So what I did is I offered three different surprise lives. They were hosted on Zoom, and each one had a different call to action at the end. Now, here's the coolest part of this. Because of where we placed the quiz, meaning the beginning, and all the insight we gained from that and from my other lead magnets in the prelaunch runway, we were able to be super intentional and segment out the email invites to our leads that best aligned with the topic of the surprise live.  

So let me give you an example. We promoted a lead magnet all about list building, and in my surprise live, I basically took what they learned in that lead magnet and I expanded on it. So a lot of the people that were on the live, they had the list-building lead magnet, so I could reference it. So if they haven't dug into it, I could encourage them to get into it, but then I could expand on it. So we made sure to segment out the invites for those who opted in for the list-building lead magnet to get them on the surprise live.  

So we did this a few different times. I feel that this resulted in me being able to really meet my audience exactly where they were and serve them at the highest level. I won't get into this strategy, because I've talked about it a lot, and if you're in any of my courses, you know it. But I talk about this invisible bridge, meeting your audience where they are, and walking them across the invisible bridge with your content, your lead magnets, your messaging, to the point that when you open your cart, they are ready to buy. These surprise lives, that were very targeted to specific audiences and specific topics, was an example of me walking my audience across that invisible bridge.  

Now, I never want someone to just download a lead magnet, and then that's the end of the journey. I want to make sure that they get into action. So these lives were able to support them in doing so. Again, like I said, encouraging them to get into the lead magnet if they haven't—the guide, the PDF, whatever it is—but then really teaching beyond it so they got the concept. I want them to feel as though I am their teacher by the time I open the door to my courses. So this is how I do that. 

And listen. The numbers speak for themselves. On one of these live videos, we had almost 75 percent of attendees take the call to action, meaning that at the end of a live, I'll give another freebie or an invite into the boot camp or whatever it was that was the next step, 75 percent of them actually took me up on the call to action. For another one, a little bit later, it was 45 percent, which is still fantastic. So this was a big improvement from actually doing a Facebook Live.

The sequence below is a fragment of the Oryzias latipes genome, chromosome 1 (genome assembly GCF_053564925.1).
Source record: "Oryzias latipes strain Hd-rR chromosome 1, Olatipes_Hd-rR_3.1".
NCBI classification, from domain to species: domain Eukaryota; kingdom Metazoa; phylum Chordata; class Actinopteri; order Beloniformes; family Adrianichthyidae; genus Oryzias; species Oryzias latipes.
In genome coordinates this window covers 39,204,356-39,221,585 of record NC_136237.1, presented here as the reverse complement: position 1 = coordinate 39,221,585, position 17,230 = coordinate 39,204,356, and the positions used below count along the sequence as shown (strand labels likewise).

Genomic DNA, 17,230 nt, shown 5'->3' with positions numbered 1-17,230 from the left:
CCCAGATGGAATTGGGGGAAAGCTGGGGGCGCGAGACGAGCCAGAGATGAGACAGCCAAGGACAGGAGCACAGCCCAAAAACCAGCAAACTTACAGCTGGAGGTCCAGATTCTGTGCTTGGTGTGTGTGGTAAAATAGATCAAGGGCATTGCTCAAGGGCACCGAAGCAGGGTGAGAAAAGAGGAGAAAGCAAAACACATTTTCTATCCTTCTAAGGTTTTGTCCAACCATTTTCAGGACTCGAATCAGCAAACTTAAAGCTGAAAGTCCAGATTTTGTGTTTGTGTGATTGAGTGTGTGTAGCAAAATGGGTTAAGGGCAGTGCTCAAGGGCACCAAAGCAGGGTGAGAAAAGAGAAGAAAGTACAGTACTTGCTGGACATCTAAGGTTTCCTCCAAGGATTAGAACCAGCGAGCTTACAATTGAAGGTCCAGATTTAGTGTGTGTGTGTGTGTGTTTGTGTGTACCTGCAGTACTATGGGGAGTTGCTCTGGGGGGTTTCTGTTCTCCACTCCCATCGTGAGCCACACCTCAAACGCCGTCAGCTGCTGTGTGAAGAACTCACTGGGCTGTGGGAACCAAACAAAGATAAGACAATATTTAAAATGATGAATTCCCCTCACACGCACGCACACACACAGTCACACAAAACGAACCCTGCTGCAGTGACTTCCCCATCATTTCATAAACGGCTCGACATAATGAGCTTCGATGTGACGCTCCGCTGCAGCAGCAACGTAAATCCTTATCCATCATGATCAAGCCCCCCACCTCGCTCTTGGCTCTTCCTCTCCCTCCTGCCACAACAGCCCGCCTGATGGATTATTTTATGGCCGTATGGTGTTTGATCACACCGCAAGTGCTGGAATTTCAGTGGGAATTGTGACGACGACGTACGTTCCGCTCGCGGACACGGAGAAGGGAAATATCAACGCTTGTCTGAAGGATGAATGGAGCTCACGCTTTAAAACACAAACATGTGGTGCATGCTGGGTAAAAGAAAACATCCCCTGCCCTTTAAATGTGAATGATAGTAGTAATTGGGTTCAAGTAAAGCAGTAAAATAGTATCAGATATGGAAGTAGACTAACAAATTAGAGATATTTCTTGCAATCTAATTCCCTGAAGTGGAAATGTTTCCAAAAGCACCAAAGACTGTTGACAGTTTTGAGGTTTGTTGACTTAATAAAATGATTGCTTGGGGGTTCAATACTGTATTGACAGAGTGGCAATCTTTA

And also, I don't know if you all have noticed, but last year when I was doing these Facebook Lives, really random, totally uninterested people were in the comments causing havoc. They were asking really rude questions, they were not there to learn, and they threw off my vibe, like, right away. So I didn't have any of that because this was off social media—it was on Zoom—and they had to have a personal invite to get there.  

Okay. Also, one of the things I want to mention is the invite went out, like, the day before and then, of course, the morning of. We didn't invite people, like, a week early or anything like that. So it was, I think the show up was so good because it was, like, a little bit of last minute, but like, “Let's do this now.” So that was helpful.  

Now, one insight that we learned after this launch that we’ll be changing next year is that we didn't introduce the idea of a digital course early enough in the prelaunch runway. So this was a mistake. And you might be like, “Amy, you’ve been in the business for fourteen years. How would you make that kind of mistake?” Well, we wanted to try some new things.  

In 2022, it was my year of experimenting. I was willing to take risks, try things I hadn't. I didn't want to get in a rut of old Internet marketing and not explore some new things. So here's the deal. We had the quiz, which was geared towards general entrepreneurship, and then we offered list-building support, like a guide about list building, which is still very important because it's part of setting up your audience to be ready to get into Digital Course Academy and create your course. So we did a quiz about general entrepreneurship, and then we did a list-building PDF, and then we offered something around mindset. Again, really important, like, the mindset of an entrepreneur.  

However, what we should have done is that, like, if we did this for two months, the month leading up to cart open, so the last thirty days before I opened up my cart, we should have geared the content more toward digital-course businesses. So we focused a little bit too general. We focused a lot on building a side hustle and entrepreneurship and list building. But—I know, you're going to be very amazed when I say this—we did not have one lead magnet in my prelaunch runway that was 100 percent focused on building a digital course, like how to choose a digital-course topic, or how to get started with digital courses, or are you right for a digital course? We did not have any of that.  

Now, we did have a boot camp that was called Course Confident, and that was all about digital courses. So we definitely focused on digital courses in the prelaunch runway, but we didn't have enough focused, intentional lead magnets in the sixty days leading up. So I really do think we missed the mark on that one.